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Call for the immediate suspension of debt repayment

Tunisia urgently needs to marshal all of its financial resources to meet immediate needs, including extreme poverty, benefits for the unemployed, improving workers’ material conditions, etc.

Meanwhile, we’re getting reports of foreign initiatives to develop an emergency “aid” package for Tunisia, including 17 million euros from the European Commission and 350,000 euros from the French state. The European Investment Bank and the African Development Bank are also preparing to lend Tunisia millions of euros.

We don’t need to add to our debt, because Tunisia already has sufficient financial resources to address the current social emergency, as proven by a statement on the part of Mustapha Nabli. The former senior executive of the World Bank, ex-finance minister under Ben Ali and, since January 15, 2011, governor of Tunisia’s Central Bank, has announced he intends to allocate 577 million euros from the country’s budget to service the 2010 external public debt!

We demand that the Ghannouchi government suspend this debt payment considering the exceptional situation in which our country finds itself and the enormous social needs. This demand is based on the legal argument related to the state of necessity, which allows states in financial difficulty to suspend debt payments unilaterally and give priority to the needs of the population. It is all the more necessary to suspend debt payments given that a significant portion of Tunisia’s external public debt is actually dictator Ben Ali’s private debt, a debt that did not benefit the Tunisian people. During the suspension of payments, an audit of Tunisia’s entire public debt (domestic and external) should be undertaken to determine what portion was illegitimate.

Raid Attac/Cadtm Tunisie is calling on all of the Committees for the Protection of the Revolution, as well as the political, social, labor and youth movements, to unite for the immediate suspension of debt repayment. This is all the more urgent because the Ghannouchi government plans to hand over a large portion of this payment – 410 million euros – by April 2011.

Raid Attac/Cadtm Tunisie proposes to form a collective that will decide on the collective actions to be taken to achieve this goal.

Suspending the payment of 577 million euros is preferable to entering into new loan agreements that will deepen Tunisia’s debt !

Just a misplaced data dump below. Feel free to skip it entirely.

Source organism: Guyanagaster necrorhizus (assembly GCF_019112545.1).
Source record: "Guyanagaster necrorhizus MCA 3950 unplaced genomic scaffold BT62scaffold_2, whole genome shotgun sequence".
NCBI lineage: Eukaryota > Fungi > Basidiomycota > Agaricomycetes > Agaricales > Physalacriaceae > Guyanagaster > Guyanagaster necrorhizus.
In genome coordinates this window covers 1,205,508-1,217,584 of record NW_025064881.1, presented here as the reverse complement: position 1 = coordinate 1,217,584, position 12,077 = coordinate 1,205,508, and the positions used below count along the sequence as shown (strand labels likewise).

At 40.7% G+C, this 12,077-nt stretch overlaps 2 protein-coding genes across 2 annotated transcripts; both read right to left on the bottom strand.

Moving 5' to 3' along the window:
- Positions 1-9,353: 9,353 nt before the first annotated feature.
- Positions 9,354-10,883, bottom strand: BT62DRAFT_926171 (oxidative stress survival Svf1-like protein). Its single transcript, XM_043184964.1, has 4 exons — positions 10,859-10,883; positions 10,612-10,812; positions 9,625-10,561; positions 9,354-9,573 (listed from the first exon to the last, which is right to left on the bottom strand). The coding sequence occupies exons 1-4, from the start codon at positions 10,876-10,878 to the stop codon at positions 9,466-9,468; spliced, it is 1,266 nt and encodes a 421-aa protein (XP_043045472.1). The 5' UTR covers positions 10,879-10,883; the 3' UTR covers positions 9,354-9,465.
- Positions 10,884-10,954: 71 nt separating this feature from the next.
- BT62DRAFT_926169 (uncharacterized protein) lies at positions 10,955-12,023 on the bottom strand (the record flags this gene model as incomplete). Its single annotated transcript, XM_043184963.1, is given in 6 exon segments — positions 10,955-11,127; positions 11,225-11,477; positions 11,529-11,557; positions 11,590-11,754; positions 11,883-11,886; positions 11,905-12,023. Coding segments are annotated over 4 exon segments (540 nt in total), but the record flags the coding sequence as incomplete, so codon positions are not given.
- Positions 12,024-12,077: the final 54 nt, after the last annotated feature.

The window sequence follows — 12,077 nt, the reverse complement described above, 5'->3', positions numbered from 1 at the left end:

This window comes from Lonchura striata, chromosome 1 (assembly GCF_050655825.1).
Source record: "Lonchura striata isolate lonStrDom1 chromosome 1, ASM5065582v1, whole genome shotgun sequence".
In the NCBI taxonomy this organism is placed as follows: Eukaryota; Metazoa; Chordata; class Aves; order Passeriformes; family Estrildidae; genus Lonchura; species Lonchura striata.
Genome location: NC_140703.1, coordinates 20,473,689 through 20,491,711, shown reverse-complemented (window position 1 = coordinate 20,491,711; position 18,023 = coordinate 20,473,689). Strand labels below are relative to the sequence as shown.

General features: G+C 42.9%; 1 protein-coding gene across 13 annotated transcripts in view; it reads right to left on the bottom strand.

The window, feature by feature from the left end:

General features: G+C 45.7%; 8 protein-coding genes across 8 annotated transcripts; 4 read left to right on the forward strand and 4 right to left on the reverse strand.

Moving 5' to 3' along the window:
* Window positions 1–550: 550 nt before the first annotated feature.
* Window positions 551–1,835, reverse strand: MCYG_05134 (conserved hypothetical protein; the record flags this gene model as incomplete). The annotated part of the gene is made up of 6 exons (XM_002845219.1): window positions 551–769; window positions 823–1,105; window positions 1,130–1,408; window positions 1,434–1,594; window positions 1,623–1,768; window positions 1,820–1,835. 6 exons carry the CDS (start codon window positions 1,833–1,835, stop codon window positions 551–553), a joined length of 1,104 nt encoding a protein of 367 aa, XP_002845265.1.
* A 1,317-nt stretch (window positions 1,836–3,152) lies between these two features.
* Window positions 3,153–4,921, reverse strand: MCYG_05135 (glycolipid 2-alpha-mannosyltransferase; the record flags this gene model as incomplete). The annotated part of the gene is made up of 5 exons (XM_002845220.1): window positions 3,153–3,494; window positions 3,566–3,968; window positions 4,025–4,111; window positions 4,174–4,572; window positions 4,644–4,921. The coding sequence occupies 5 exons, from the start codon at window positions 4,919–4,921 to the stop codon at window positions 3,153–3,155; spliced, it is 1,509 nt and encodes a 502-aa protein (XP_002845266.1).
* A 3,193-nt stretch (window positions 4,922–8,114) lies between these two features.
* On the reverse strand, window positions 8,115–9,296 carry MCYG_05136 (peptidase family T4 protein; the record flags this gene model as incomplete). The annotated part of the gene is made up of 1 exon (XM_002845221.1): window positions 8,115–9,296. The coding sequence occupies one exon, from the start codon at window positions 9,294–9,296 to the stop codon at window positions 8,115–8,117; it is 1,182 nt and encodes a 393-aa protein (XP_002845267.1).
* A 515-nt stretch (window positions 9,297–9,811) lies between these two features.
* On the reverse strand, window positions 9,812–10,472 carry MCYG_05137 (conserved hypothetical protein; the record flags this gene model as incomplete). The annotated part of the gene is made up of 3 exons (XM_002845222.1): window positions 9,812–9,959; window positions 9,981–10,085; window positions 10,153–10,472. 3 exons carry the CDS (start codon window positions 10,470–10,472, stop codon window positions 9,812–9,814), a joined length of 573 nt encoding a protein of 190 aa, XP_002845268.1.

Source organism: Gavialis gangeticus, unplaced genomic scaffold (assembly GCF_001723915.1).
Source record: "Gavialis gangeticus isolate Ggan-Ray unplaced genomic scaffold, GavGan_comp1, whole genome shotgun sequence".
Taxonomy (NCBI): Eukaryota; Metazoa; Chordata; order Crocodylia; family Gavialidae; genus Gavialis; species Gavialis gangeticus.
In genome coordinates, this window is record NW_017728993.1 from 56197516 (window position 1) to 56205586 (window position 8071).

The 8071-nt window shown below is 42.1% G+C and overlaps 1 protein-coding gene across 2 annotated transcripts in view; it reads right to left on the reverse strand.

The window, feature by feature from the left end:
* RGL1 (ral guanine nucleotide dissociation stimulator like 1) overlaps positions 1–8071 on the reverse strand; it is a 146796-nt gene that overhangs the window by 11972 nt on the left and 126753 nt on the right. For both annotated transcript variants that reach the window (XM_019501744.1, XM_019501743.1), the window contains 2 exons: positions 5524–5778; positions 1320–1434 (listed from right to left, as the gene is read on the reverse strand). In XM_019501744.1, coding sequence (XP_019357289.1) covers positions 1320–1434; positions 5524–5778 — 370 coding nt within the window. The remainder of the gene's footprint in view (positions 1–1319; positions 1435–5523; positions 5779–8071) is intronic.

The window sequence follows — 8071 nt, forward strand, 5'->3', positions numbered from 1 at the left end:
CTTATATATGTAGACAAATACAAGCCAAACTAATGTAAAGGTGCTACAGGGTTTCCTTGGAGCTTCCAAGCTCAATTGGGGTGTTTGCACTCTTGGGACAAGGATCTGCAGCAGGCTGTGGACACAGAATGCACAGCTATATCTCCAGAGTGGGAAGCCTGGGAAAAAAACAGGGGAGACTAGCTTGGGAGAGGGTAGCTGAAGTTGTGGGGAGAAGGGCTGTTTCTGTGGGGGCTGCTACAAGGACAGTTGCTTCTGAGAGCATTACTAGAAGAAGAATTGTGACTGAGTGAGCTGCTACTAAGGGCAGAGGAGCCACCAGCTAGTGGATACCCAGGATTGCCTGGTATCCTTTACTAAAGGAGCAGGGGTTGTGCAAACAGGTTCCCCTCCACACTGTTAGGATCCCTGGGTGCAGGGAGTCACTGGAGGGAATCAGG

Suspending the payment of 577 million euros will not hurt Tunisia’s creditors; however, making the payment will worsen the already dire situation of the Tunisian people !

Tunis, February 22, 2011 Raid Attac/Cadtm Tunisie Fathi Chamkhi Phone +216.98.522.378 / +216.23.787.380 Email :

Translation: Karen Wirsig Correction: Elizabeth Bell


Dirty aid, dirty water

For over a decade governments and donors have forced water privatisation on developing countries as a condition of debt relief and aid. This ideological faith in the free market combined with a lack of understanding about alternative solutions has been a disaster for the world’s poor. From Bolivia to Argentina, the Philippines to Trinidad and Tobago, Tanzania to Guinea, case after case shows that privatisation does not work.

Critically, private companies have not significantly boosted the number of people connected to water. Companies are now starting to withdraw from these projects, and the international debate is finally starting to shift away from privatisation, but where is it shifting to ?

The World Development Movement’s (WDM) Dirty Aid, Dirty Water campaign explores the issues surrounding the global water crisis, asking tough questions of the existing trend towards privatisation of water services. It also calls on the UK government to stop misusing aid money to push a corporate takeover of the world’s water and to start supporting public solutions to the global water crisis.

  • Watch the video (16’49) made by the independent film maker Jo Winterburn who has documented the debate surrounding the world water crisis, interviewing grassroots campaigners and policy analysts from both the UK and across the global south.

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